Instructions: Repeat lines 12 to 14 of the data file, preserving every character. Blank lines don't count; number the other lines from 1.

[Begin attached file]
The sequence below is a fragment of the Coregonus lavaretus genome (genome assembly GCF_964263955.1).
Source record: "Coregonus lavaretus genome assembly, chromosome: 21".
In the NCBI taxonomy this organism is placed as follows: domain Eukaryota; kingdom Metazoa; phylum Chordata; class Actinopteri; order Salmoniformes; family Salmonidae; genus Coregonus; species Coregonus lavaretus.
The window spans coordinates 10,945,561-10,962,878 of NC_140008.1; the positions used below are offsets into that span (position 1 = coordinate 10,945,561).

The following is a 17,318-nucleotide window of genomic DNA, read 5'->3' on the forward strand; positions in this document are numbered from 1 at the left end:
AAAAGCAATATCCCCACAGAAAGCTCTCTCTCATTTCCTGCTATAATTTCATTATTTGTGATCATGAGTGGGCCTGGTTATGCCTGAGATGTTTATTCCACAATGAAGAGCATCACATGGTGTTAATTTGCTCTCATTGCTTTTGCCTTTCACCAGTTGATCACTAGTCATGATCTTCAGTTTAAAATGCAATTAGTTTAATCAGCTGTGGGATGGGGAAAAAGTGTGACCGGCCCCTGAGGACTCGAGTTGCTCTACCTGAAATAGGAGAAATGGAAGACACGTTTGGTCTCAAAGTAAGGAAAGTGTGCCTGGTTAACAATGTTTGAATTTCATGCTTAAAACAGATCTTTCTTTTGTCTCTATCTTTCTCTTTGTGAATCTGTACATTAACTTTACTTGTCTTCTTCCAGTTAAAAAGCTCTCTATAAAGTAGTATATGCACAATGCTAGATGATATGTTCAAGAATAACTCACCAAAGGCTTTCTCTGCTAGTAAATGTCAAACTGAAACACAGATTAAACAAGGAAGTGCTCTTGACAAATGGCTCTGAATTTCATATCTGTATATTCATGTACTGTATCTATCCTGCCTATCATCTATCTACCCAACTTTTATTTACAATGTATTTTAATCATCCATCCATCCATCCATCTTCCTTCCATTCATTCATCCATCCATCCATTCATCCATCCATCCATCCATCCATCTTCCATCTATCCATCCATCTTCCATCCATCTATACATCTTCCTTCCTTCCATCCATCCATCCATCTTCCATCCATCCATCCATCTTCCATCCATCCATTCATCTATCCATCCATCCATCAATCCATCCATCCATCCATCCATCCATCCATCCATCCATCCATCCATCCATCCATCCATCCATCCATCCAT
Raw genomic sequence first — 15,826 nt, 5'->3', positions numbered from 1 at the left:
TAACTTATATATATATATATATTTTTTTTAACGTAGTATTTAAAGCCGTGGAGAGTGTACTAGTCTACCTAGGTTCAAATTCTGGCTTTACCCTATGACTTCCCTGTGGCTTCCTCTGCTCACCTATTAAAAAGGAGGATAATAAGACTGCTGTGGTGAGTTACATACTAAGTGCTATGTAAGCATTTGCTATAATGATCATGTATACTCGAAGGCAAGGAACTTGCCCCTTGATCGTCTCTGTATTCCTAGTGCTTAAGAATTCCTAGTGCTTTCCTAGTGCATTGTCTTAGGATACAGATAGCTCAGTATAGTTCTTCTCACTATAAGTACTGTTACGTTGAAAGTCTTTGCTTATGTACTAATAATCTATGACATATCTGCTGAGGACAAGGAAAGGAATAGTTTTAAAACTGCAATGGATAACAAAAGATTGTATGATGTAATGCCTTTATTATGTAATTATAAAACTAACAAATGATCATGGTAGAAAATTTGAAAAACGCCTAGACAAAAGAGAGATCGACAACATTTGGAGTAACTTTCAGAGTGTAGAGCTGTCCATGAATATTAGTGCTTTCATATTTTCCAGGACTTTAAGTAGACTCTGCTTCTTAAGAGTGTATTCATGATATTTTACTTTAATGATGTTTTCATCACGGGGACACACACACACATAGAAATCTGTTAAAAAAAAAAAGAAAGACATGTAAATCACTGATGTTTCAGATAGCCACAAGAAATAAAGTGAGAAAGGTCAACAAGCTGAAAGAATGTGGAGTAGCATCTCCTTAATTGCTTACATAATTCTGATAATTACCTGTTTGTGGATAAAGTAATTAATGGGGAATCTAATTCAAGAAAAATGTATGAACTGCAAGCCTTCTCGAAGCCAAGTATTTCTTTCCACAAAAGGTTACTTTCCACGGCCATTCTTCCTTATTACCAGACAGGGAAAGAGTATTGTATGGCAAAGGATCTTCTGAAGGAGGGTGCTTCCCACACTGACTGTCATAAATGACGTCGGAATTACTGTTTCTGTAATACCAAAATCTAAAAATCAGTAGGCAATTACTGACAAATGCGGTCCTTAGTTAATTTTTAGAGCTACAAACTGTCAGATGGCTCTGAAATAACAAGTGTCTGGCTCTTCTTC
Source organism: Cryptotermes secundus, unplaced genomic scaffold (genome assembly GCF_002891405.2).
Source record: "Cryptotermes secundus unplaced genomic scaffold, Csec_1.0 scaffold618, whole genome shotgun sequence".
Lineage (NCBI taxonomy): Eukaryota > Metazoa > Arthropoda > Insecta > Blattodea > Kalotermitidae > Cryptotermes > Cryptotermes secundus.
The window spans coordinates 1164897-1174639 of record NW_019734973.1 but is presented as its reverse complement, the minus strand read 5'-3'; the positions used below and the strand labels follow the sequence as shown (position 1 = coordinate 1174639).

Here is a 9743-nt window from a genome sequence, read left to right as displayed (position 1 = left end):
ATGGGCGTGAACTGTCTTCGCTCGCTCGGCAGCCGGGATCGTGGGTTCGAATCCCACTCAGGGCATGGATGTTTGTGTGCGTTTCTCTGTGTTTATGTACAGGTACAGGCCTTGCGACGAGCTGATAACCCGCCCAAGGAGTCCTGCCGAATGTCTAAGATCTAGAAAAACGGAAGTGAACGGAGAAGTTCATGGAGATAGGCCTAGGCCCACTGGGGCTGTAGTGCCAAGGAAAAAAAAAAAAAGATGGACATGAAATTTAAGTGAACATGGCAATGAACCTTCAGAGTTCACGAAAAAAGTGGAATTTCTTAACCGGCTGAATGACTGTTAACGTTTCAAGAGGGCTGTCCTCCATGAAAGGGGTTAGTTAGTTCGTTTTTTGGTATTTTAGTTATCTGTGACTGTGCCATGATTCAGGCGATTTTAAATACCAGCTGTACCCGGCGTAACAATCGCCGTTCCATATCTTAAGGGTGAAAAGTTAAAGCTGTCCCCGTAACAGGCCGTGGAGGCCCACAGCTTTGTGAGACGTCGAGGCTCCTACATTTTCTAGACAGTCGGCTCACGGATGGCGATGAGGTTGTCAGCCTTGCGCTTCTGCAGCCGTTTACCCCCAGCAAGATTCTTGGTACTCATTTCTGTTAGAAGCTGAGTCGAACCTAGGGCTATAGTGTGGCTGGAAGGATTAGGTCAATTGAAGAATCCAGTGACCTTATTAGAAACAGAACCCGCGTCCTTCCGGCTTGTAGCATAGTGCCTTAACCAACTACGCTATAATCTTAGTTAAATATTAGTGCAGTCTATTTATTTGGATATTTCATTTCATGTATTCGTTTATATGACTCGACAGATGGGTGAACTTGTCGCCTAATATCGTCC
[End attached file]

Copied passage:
The window spans coordinates 1164897-1174639 of record NW_019734973.1 but is presented as its reverse complement, the minus strand read 5'-3'; the positions used below and the strand labels follow the sequence as shown (position 1 = coordinate 1174639).

Here is a 9743-nt window from a genome sequence, read left to right as displayed (position 1 = left end):
ATGGGCGTGAACTGTCTTCGCTCGCTCGGCAGCCGGGATCGTGGGTTCGAATCCCACTCAGGGCATGGATGTTTGTGTGCGTTTCTCTGTGTTTATGTACAGGTACAGGCCTTGCGACGAGCTGATAACCCGCCCAAGGAGTCCTGCCGAATGTCTAAGATCTAGAAAAACGGAAGTGAACGGAGAAGTTCATGGAGATAGGCCTAGGCCCACTGGGGCTGTAGTGCCAAGGAAAAAAAAAAAAAGATGGACATGAAATTTAAGTGAACATGGCAATGAACCTTCAGAGTTCACGAAAAAAGTGGAATTTCTTAACCGGCTGAATGACTGTTAACGTTTCAAGAGGGCTGTCCTCCATGAAAGGGGTTAGTTAGTTCGTTTTTTGGTATTTTAGTTATCTGTGACTGTGCCATGATTCAGGCGATTTTAAATACCAGCTGTACCCGGCGTAACAATCGCCGTTCCATATCTTAAGGGTGAAAAGTTAAAGCTGTCCCCGTAACAGGCCGTGGAGGCCCACAGCTTTGTGAGACGTCGAGGCTCCTACATTTTCTAGACAGTCGGCTCACGGATGGCGATGAGGTTGTCAGCCTTGCGCTTCTGCAGCCGTTTACCCCCAGCAAGATTCTTGGTACTCATTTCTGTTAGAAGCTGAGTCGAACCTAGGGCTATAGTGTGGCTGGAAGGATTAGGTCAATTGAAGAATCCAGTGACCTTATTAGAAACAGAACCCGCGTCCTTCCGGCTTGTAGCATAGTGCCTTAACCAACTACGCTATAATCTTAGTTAAATATTAGTGCAGTCTATTTATTTGGATATTTCATTTCATGTATTCGTTTATATGACTCGACAGATGGGTGAACTTGTCGCCTAATATCGTCC